Here’s what Bill 108 looks like
Recently, the Government of Ontario put forward Bill 108, with a typically Orwellian name, More Homes, More Choice Act, 2019. The omnibus bill amends 13 statutes, but we’ll be focusing primarily on those affecting the Local Planning Appeal Tribunal (LPAT), Planning Act, and Development Charges Act.
Bill 108 will not only return the LPAT to the old Ontario Municipal Board (OMB) rules, but will also reduce municipalities’ oversight on new development.
From the government that brought you “developing the Greenbelt” 🙄
Doug has dabbled in housing discussions previously, such as when he proposed opening up the Greenbelt to development. As we’ve argued previously, we have enough under-utilized land in Toronto to go around; we need to look at increasing density across the city, by allowing laneway suites and building tall buildings. Not by destroying our natural environment. We’ve seen this kind of short-sighted, short-term thinking from this government already: and, as we mentioned previously, Doug’s track record has been abysmal, so Bill 108 certainly fits the pattern.
OMB to LPAT to LPAT 2.0
Bill 108 proposes reverting to many of the old OMB rules while retaining the LPAT name. While LPAT 1.0 didn’t necessarily improve the appeal process, it did change the way the discussion worked. Fundamentally, the OMB and LPAT approached an appeal in very different ways. For instance:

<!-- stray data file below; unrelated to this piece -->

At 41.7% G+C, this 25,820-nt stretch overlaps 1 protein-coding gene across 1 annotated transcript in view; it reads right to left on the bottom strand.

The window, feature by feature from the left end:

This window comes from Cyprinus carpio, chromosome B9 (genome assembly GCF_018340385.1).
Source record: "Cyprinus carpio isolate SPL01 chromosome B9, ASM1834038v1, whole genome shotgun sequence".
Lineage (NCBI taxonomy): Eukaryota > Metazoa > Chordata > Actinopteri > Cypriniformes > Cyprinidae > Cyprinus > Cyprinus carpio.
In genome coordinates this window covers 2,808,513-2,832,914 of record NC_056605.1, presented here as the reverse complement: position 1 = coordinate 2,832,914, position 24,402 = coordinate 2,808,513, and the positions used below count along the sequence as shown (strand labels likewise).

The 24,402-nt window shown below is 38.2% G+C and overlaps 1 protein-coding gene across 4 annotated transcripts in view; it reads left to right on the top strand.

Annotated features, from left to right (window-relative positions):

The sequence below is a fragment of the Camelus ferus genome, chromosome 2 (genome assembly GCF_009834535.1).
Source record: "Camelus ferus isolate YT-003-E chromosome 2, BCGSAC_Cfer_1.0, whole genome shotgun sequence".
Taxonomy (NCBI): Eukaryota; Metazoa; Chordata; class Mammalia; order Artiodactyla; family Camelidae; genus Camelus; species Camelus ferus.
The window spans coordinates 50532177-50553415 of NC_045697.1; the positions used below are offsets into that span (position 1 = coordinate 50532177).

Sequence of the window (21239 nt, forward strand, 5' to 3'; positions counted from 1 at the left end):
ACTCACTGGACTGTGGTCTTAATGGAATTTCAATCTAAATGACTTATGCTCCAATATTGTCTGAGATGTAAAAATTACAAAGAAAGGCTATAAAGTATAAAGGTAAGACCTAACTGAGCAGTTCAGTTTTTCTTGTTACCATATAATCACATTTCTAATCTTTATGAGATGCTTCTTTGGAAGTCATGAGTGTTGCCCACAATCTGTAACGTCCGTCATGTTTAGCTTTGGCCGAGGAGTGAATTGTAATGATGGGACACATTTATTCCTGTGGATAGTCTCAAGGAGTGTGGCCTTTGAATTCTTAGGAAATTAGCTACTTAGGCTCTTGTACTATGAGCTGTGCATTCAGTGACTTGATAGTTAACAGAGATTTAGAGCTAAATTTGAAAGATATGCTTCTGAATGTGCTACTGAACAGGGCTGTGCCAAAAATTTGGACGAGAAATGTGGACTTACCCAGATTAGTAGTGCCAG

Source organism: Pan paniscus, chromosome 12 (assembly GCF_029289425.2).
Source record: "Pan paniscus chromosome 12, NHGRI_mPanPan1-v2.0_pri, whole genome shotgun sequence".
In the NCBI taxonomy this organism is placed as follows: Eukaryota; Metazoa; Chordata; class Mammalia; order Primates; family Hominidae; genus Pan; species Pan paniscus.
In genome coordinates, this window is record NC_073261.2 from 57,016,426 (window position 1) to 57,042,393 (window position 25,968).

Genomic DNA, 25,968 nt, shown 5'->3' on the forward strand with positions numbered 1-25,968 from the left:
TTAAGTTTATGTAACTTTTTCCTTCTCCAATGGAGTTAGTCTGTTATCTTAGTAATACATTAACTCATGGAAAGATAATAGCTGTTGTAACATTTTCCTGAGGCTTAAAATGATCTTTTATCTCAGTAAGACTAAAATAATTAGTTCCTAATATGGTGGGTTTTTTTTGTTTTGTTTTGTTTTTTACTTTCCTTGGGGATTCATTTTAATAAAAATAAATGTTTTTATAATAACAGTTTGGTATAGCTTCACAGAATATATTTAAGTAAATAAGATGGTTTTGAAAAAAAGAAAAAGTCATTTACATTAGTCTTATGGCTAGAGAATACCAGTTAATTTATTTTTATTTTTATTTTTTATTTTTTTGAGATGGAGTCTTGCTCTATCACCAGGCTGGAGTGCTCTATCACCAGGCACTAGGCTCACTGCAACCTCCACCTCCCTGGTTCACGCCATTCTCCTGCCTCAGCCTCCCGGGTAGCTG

Cases presented at the OMB and LPAT 2.0 are de novo (“of new”)
Even if a developer spent two years negotiating with the city, both the city and the developer start over from scratch. This was the old OMB method, which was later replaced with a test of conformity under LPAT 1.0.
Under the LPAT 1.0 rules, if a developer proposed a change on a site and were rejected, when they appealed, they would need to demonstrate:
- How the city’s decision was inconsistent with provincial or municipal planning rules, and
- How the developer’s proposal conformed to provincial and municipal planning rules
In comparison, under the OMB rules, the appellant and defendant were arguing whether their vision constituted “good planning”, so the range of options available to the OMB were much greater. The LPAT 1.0 system narrowed the scope of how appeals would be made.
So what does this mean for residents?
Under the old OMB rules, a successful appeal could massively change the direction of a project. In comparison, under the LPAT rules, the evidence used in an appeal was the work completed to date. So, the appellant had more of an incentive to engage with the community because the work they did would later be useful in an appeal.
When new development is proposed, sometimes the strongest opposition comes from NIMBYs (not in my backyard). But the LPAT changed the focus of the discussion, which meant that there was a greater potential for engagement and less of a chance of residents transforming into the dreaded NIMBY, or worse, the BANANA: Build Absolutely Nothing Anywhere Near Anyone.
Is the OMB to blame for NIMBYism? Of course not; but it changed the channel on a discussion that has been comprised mostly of yelling and loud noises.
Changes to inclusionary zoning by-laws